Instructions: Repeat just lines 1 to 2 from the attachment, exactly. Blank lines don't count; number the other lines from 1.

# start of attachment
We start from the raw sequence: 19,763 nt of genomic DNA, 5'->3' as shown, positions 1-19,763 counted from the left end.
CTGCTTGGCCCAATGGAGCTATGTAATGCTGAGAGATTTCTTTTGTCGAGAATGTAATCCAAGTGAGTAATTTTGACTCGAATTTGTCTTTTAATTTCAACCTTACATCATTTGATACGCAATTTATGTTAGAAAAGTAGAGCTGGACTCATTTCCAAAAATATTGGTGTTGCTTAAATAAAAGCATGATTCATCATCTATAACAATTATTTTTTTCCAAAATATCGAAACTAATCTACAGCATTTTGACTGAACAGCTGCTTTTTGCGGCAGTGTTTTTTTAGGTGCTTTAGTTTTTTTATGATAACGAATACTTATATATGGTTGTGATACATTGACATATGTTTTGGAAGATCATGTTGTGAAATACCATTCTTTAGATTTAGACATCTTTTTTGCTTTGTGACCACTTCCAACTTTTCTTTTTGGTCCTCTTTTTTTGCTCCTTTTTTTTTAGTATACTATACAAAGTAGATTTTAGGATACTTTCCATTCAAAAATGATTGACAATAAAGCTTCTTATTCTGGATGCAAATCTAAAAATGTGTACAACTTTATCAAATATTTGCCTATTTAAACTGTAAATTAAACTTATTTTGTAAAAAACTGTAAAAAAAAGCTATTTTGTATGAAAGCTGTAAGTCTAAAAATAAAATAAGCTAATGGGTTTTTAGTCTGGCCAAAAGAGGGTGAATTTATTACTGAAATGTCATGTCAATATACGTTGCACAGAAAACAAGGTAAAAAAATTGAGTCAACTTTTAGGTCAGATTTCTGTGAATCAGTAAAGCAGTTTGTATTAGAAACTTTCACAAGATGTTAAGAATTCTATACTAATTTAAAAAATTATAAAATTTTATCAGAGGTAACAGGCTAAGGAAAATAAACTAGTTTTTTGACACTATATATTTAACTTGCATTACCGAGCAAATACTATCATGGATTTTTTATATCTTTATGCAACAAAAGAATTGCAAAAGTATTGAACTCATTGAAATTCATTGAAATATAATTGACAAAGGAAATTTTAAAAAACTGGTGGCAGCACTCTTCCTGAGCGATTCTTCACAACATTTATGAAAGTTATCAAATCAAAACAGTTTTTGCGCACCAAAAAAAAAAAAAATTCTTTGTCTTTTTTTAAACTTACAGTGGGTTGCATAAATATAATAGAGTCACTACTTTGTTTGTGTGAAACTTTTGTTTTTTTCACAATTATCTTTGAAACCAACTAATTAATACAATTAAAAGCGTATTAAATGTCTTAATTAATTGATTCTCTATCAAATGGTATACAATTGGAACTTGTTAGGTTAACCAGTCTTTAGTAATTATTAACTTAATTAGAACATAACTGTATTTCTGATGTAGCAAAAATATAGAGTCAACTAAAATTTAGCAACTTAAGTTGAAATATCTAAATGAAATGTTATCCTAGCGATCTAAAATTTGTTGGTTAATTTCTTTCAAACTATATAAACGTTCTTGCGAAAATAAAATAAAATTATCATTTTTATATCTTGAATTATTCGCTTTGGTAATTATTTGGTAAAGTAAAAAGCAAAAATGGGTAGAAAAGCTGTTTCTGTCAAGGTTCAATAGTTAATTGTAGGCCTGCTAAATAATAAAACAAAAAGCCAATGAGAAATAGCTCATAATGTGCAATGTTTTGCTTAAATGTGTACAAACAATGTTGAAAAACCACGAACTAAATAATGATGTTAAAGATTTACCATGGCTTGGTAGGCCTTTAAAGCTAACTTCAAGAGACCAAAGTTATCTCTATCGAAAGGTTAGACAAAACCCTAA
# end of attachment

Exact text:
We start from the raw sequence: 19,763 nt of genomic DNA, 5'->3' as shown, positions 1-19,763 counted from the left end.
CTGCTTGGCCCAATGGAGCTATGTAATGCTGAGAGATTTCTTTTGTCGAGAATGTAATCCAAGTGAGTAATTTTGACTCGAATTTGTCTTTTAATTTCAACCTTACATCATTTGATACGCAATTTATGTTAGAAAAGTAGAGCTGGACTCATTTCCAAAAATATTGGTGTTGCTTAAATAAAAGCATGATTCATCATCTATAACAATTATTTTTTTCCAAAATATCGAAACTAATCTACAGCATTTTGACTGAACAGCTGCTTTTTGCGGCAGTGTTTTTTTAGGTGCTTTAGTTTTTTTATGATAACGAATACTTATATATGGTTGTGATACATTGACATATGTTTTGGAAGATCATGTTGTGAAATACCATTCTTTAGATTTAGACATCTTTTTTGCTTTGTGACCACTTCCAACTTTTCTTTTTGGTCCTCTTTTTTTGCTCCTTTTTTTTTAGTATACTATACAAAGTAGATTTTAGGATACTTTCCATTCAAAAATGATTGACAATAAAGCTTCTTATTCTGGATGCAAATCTAAAAATGTGTACAACTTTATCAAATATTTGCCTATTTAAACTGTAAATTAAACTTATTTTGTAAAAAACTGTAAAAAAAAGCTATTTTGTATGAAAGCTGTAAGTCTAAAAATAAAATAAGCTAATGGGTTTTTAGTCTGGCCAAAAGAGGGTGAATTTATTACTGAAATGTCATGTCAATATACGTTGCACAGAAAACAAGGTAAAAAAATTGAGTCAACTTTTAGGTCAGATTTCTGTGAATCAGTAAAGCAGTTTGTATTAGAAACTTTCACAAGATGTTAAGAATTCTATACTAATTTAAAAAATTATAAAATTTTATCAGAGGTAACAGGCTAAGGAAAATAAACTAGTTTTTTGACACTATATATTTAACTTGCATTACCGAGCAAATACTATCATGGATTTTTTATATCTTTATGCAACAAAAGAATTGCAAAAGTATTGAACTCATTGAAATTCATTGAAATATAATTGACAAAGGAAATTTTAAAAAACTGGTGGCAGCACTCTTCCTGAGCGATTCTTCACAACATTTATGAAAGTTATCAAATCAAAACAGTTTTTGCGCACCAAAAAAAAAAAAAATTCTTTGTCTTTTTTTAAACTTACAGTGGGTTGCATAAATATAATAGAGTCACTACTTTGTTTGTGTGAAACTTTTGTTTTTTTCACAATTATCTTTGAAACCAACTAATTAATACAATTAAAAGCGTATTAAATGTCTTAATTAATTGATTCTCTATCAAATGGTATACAATTGGAACTTGTTAGGTTAACCAGTCTTTAGTAATTATTAACTTAATTAGAACATAACTGTATTTCTGATGTAGCAAAAATATAGAGTCAACTAAAATTTAGCAACTTAAGTTGAAATATCTAAATGAAATGTTATCCTAGCGATCTAAAATTTGTTGGTTAATTTCTTTCAAACTATATAAACGTTCTTGCGAAAATAAAATAAAATTATCATTTTTATATCTTGAATTATTCGCTTTGGTAATTATTTGGTAAAGTAAAAAGCAAAAATGGGTAGAAAAGCTGTTTCTGTCAAGGTTCAATAGTTAATTGTAGGCCTGCTAAATAATAAAACAAAAAGCCAATGAGAAATAGCTCATAATGTGCAATGTTTTGCTTAAATGTGTACAAACAATGTTGAAAAACCACGAACTAAATAATGATGTTAAAGATTTACCATGGCTTGGTAGGCCTTTAAAGCTAACTTCAAGAGACCAAAGTTATCTCTATCGAAAGGTTAGACAAAACCCTAA